What is your personal take on having an online identity as an arbitrator?

I am aware that my view may not necessarily be echoed by the wider arbitration community, but my motto is: “better safe than sorry”.

Imagine the following scenario: the arbitration community is rather small and people know each other. Can the arbitrator freely “like” and comment posts of another person and will this raise questions around impartiality?

How would counsel A react to the nomination of an arbitrator in a new matter if that arbitrator had “liked” a post relating to counsel B’s victory in another matter and counsel B is now opposing counsel A in the new matter? Does this mean that the arbitrator will prefer counsel B over counsel A, in particular if counsel B’s client is the party that has nominated the arbitrator? What if this pattern repeats itself and the arbitrator has “liked” posts from counsel B on multiple occasions, including pending the arbitration? I can foresee questions of impartiality arising, as well as the violation of the prohibition of ex parte communication and counsel A potentially objecting to the appointment of the arbitrator or challenging the arbitrator.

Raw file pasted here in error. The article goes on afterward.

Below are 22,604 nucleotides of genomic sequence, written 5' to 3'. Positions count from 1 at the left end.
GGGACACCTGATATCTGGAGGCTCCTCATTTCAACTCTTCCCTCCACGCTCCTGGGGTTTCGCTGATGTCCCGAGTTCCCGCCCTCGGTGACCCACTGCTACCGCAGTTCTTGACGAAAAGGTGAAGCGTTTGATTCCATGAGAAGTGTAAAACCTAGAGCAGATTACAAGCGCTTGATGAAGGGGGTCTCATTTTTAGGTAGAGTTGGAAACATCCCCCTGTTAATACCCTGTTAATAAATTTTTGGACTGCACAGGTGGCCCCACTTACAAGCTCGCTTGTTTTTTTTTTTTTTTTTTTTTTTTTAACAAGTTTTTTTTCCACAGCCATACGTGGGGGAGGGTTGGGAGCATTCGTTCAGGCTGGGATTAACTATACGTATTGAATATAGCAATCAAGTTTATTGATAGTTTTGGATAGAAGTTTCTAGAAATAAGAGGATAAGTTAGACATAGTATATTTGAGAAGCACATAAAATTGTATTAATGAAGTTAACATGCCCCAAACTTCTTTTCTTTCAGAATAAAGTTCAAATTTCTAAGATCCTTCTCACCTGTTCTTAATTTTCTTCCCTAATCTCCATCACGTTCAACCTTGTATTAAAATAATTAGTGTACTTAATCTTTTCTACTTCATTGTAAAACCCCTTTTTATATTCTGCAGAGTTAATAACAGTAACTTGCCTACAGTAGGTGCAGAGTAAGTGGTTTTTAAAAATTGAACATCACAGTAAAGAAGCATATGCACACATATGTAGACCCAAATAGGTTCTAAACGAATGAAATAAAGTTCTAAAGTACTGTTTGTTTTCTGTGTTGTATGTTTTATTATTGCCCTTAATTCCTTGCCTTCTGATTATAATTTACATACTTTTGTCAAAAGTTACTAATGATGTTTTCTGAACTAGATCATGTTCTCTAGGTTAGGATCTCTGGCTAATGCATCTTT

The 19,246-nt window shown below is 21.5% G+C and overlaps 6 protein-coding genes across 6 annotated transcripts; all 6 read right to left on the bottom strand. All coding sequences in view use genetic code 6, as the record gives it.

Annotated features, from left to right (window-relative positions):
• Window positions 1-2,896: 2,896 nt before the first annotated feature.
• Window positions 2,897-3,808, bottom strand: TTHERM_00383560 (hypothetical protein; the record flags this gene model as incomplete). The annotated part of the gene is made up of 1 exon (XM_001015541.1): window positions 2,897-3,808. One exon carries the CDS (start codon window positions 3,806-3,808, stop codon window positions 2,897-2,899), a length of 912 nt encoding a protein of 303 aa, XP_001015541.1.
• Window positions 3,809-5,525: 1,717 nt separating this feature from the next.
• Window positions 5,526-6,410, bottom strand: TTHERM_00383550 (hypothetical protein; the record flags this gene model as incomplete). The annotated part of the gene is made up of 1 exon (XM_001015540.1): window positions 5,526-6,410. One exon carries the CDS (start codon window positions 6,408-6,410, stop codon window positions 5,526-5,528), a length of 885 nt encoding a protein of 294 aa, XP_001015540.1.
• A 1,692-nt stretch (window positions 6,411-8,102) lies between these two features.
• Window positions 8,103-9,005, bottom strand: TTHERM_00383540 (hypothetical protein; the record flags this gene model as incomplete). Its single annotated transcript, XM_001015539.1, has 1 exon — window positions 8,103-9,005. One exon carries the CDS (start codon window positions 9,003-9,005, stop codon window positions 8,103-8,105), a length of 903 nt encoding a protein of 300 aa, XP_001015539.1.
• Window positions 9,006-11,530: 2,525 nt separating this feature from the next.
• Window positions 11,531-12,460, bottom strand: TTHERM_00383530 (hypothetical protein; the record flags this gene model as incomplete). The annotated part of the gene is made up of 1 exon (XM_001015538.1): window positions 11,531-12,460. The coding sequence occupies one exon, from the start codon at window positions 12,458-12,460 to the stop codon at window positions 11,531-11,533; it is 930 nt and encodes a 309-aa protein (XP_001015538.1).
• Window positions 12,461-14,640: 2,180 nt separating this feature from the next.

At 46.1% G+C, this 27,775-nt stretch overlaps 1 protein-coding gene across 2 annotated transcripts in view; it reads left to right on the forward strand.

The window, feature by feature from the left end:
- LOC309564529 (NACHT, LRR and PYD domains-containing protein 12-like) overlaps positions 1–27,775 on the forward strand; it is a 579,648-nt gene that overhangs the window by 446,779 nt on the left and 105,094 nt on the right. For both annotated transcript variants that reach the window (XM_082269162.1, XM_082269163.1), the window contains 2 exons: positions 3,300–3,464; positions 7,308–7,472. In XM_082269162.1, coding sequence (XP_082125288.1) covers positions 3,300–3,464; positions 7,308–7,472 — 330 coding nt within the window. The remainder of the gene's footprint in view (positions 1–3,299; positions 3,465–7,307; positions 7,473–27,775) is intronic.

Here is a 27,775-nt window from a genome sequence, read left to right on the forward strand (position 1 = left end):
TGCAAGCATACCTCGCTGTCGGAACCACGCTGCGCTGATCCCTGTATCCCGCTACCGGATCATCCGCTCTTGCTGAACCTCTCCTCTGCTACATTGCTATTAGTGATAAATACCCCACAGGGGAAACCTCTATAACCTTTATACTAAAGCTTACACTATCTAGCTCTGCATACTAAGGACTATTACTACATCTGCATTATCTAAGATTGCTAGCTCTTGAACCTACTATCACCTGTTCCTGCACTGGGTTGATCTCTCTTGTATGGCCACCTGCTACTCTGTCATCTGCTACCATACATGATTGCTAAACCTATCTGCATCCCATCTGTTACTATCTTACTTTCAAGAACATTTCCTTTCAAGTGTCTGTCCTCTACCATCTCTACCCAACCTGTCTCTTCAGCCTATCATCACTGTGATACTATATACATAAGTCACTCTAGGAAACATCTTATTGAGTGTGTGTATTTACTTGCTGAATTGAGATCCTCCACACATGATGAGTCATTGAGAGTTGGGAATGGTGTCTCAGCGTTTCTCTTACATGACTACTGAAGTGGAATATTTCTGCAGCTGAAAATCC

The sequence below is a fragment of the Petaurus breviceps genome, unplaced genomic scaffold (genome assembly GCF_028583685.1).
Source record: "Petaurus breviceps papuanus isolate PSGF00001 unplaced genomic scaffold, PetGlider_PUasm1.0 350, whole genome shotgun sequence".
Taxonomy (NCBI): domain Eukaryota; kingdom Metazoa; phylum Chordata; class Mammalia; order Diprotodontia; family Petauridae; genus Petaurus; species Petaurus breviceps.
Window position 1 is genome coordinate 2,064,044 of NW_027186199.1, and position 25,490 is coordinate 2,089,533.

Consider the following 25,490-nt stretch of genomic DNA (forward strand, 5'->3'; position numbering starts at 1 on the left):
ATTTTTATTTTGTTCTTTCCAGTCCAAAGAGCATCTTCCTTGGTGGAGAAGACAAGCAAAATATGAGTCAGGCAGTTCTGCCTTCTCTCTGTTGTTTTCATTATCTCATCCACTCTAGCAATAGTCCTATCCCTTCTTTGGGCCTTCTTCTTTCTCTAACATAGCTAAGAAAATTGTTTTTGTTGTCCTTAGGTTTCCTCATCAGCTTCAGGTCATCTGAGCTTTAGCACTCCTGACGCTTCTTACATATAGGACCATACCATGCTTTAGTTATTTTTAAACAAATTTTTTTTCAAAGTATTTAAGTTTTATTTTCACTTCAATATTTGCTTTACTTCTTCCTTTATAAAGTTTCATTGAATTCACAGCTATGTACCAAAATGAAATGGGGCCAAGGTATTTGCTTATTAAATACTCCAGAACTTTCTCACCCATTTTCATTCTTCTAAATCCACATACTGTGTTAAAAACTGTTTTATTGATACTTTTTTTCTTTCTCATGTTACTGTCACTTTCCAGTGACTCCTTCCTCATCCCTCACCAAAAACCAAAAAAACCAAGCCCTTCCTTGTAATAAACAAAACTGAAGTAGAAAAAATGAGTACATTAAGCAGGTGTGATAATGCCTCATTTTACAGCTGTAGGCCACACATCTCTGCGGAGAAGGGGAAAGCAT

We can distinguish between user-based and technical-based risks

How is online behaviour dealt with by the IBA Guidelines?

The predictive comments ready to click on by LinkedIn – “Congrats, Benjamin” and the like – make an over-enthusiastic arbitrator on the go, traveling from hearing to conference, more prone to questions of impartiality. Thus, the IBA Guidelines fall short when Green Listing social media connections. They lack a sufficiently nuanced perspective as they have not taken into account the various features of each of the different social media platforms. Indeed, case law shows that some judges and arbitrators might have been misled by the blanco recommendation that social media connections do not need to be disclosed.

Are there any (official) guidelines / ethical rules defining appropriate behavior for arbitrators?